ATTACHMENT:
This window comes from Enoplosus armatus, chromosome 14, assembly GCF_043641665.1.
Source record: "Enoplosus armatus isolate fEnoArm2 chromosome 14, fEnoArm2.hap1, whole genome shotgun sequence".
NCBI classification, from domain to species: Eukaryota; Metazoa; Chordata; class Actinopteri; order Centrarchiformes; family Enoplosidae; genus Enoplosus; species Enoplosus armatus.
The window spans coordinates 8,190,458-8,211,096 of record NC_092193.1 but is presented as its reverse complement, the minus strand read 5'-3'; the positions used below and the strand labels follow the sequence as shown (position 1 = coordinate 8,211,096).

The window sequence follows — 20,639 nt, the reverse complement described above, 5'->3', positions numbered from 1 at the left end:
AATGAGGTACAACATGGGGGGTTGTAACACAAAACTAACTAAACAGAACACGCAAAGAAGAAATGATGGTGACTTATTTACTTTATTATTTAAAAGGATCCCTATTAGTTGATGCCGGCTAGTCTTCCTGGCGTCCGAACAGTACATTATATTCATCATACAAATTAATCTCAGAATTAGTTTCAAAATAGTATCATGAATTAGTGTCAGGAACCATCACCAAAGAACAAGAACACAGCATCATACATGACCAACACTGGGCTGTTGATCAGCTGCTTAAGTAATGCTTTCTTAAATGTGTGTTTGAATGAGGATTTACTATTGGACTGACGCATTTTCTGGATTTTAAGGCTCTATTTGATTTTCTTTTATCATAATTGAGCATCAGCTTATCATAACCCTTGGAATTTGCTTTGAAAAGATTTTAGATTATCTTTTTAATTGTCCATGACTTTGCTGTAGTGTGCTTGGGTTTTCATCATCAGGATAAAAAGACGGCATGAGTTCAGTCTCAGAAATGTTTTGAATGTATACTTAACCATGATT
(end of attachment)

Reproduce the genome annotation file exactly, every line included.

This window comes from Enoplosus armatus, chromosome 14, assembly GCF_043641665.1.
Source record: "Enoplosus armatus isolate fEnoArm2 chromosome 14, fEnoArm2.hap1, whole genome shotgun sequence".
NCBI classification, from domain to species: Eukaryota; Metazoa; Chordata; class Actinopteri; order Centrarchiformes; family Enoplosidae; genus Enoplosus; species Enoplosus armatus.
The window spans coordinates 8,190,458-8,211,096 of record NC_092193.1 but is presented as its reverse complement, the minus strand read 5'-3'; the positions used below and the strand labels follow the sequence as shown (position 1 = coordinate 8,211,096).

The window sequence follows — 20,639 nt, the reverse complement described above, 5'->3', positions numbered from 1 at the left end:
AATGAGGTACAACATGGGGGGTTGTAACACAAAACTAACTAAACAGAACACGCAAAGAAGAAATGATGGTGACTTATTTACTTTATTATTTAAAAGGATCCCTATTAGTTGATGCCGGCTAGTCTTCCTGGCGTCCGAACAGTACATTATATTCATCATACAAATTAATCTCAGAATTAGTTTCAAAATAGTATCATGAATTAGTGTCAGGAACCATCACCAAAGAACAAGAACACAGCATCATACATGACCAACACTGGGCTGTTGATCAGCTGCTTAAGTAATGCTTTCTTAAATGTGTGTTTGAATGAGGATTTACTATTGGACTGACGCATTTTCTGGATTTTAAGGCTCTATTTGATTTTCTTTTATCATAATTGAGCATCAGCTTATCATAACCCTTGGAATTTGCTTTGAAAAGATTTTAGATTATCTTTTTAATTGTCCATGACTTTGCTGTAGTGTGCTTGGGTTTTCATCATCAGGATAAAAAGACGGCATGAGTTCAGTCTCAGAAATGTTTTGAATGTATACTTAACCATGATT